It's hard to know who was more taken by surprise.
America's famous aviatrix Amelia Earhart had not intended to land in a field near Londonderry.
Nor, on 21 May 1932 - 90 years ago today - could Robert Gallagher, the field-owning farmer, have been expecting an uninvited transatlantic traveller.
Now a series of events is taking place in Derry to commemorate the 90th anniversary of the historic landing.
Earhart's unexpected landing broke three records.
She was the first woman to fly across the Atlantic solo, she also held the fastest flight time over the ocean, and was the only person to have twice flown the Atlantic.
The Amelia Earhart STEM (science, technology, engineering and maths) Challenge is the brainchild of Clare Doherty, the great-granddaughter of Robert Gallagher.
A teacher, who heads up the Technology Department at St Mary's College in Derry, she is also the Royal Academy of Engineering's Connecting STEM Coordinator.
The Ballyarnett landing
- Amelia Earhart had taken off from Harbour Grace, Newfoundland in Canada, in a bid to become the first woman to fly solo across the Atlantic.
- Hoping to land in Paris, bad weather and technical problems altered her course.
- On 21 May 1932, her 14-hour journey ended abruptly when she was forced to bring her Lockheed Vega 5B plane down in the Gallagher family's field at Ballyarnett, on the northern edge of Derry.
- She stayed the night with the Gallagher family, before traveling on to London, and then heading back to the US.
- Mrs Gallagher told the BBC in 1935 when Ms Earhart landed, the only thing she wanted was a telephone to tell her husband she had landed safely.
- Earhart later wrote that having landed without any money, Mr Gallagher, "owner of the field in which I landed, assured me, however, that I had no occasion to worry about money 'as we will see you through'".
Clare grew up hearing the story of that historic day on the family farm.
Her grandfather, also called Robert, was among the first to greet the celebrated US women pilot at Ballyarnett.
Then aged just nine, he would later often tell Clare of the day Ms Earhart came.
"It was a very, very surreal moment," Clare tells BBC News NI.
"Even just seeing the plane was a massive thing at the time, let alone the fact it was being flown by a woman."
As a child, Clare would become aware of the "huge significance of that day".
One of her daughters is named Amelia - "we wanted a name that really meant something to the family," she says.
Her family, she adds, have always done all they can to "promote the link with Amelia Earhart in any way they could".
The STEM challenge is a way of bringing together her family's story, aviation and Derry's history, with her passion for STEM subjects.
It's "bringing Amelia Earhart to a whole new generation," she says.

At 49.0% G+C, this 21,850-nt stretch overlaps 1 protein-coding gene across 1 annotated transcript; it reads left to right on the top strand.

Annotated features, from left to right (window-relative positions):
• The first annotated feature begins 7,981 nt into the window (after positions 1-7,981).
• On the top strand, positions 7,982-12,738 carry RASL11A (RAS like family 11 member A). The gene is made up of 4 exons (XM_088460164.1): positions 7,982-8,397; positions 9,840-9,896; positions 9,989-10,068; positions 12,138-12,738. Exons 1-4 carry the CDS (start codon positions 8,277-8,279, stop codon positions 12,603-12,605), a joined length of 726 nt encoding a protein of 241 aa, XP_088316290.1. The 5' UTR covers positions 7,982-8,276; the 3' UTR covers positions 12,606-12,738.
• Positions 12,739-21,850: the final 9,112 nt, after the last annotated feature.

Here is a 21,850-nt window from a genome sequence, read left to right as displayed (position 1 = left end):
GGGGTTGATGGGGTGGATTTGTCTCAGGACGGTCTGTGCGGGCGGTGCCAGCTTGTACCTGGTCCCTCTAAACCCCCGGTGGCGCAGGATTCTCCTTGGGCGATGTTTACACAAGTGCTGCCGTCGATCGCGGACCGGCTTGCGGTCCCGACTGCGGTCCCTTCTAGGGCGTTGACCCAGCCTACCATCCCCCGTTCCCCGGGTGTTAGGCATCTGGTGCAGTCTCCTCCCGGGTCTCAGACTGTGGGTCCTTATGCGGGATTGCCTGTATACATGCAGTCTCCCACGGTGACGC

On Friday, STEM students from across Northern Ireland gathered at Ulster University's Magee campus to design and build their own model aeroplanes.
The competition's main prize will see winning pupils retrace Ms Earhart's flight path in a helicopter ride across the Derry skies.
Organised by the the Amelia Earhart Legacy Association, other events of the Amelia Earhart 90th Anniversary Arts Festival include a vintage ball in the city's Guildhall, the unveiling of a new mural in the Galliagh area of the city, and a vintage fashion show.
A walking tour will retrace Ms Earhart's footsteps during her unexpected visit to the city.
On Saturday, radio operators from around the world will share the Earhart story.
The North West Amateur Radio Club plans to transmit from the field where Earhart landed.
Among others, they will connect with the Amelia Earhart Memorial Airport in her hometown in Atchison, Kansas, and to Harbour Grace, the transatlantic flight's Canadian starting point.
Light aircraft from Eglinton Flying Club will take to the skies as part of the celebrations to mark the 90th anniversary.
On Sunday, 'Amelia's Story', the new multimedia dance production from Greater Shantallow Community Arts, has its premiere.
Nicole McElhinney, co-founder of the Amelia Earhart Legacy Association, says the significance of the Derry landing continues to resonate.
"When Amelia landed here, no one had ever seen a woman driving a car, let alone flying an airplane or wearing trousers," she says.
"Her fearless spirit was revolutionary, particularly for women, and continues to be an inspiration around the world."
The association will be joined at the festivities by a number of guests travelling from Atchison.
"We are honoured to return to Derry for this extraordinary 90th anniversary celebration hosted by our transatlantic partners at the Amelia Earhart Legacy Association in Derry," Karen Seaberg, of the Amelia Earhart Hangar Museum says.
"We share a commitment to preserve Earhart's legacy to defy the odds and pursue her dreams that changed aviation forever."
After completing her transatlantic challenge, Amelia Earhart became the first person to fly across the Pacific.
In 1937, Earhart set herself the challenge of being the first woman to fly around the world.
This challenge, however, would prove too great, and she disappeared after taking off from Lae, Papua New Guinea, bound for Howland Island in the middle of the Pacific Ocean.
A rescue attempt lasted 17 days and scoured more than 250,000 square miles of ocean, but she was never found.
Earhart remains a household name across the world, and an airport in her home state of Kansas was named in her honour, as well as an airport lounge at City of Derry Airport.
The Earhart museum is due to open next year in Kansas.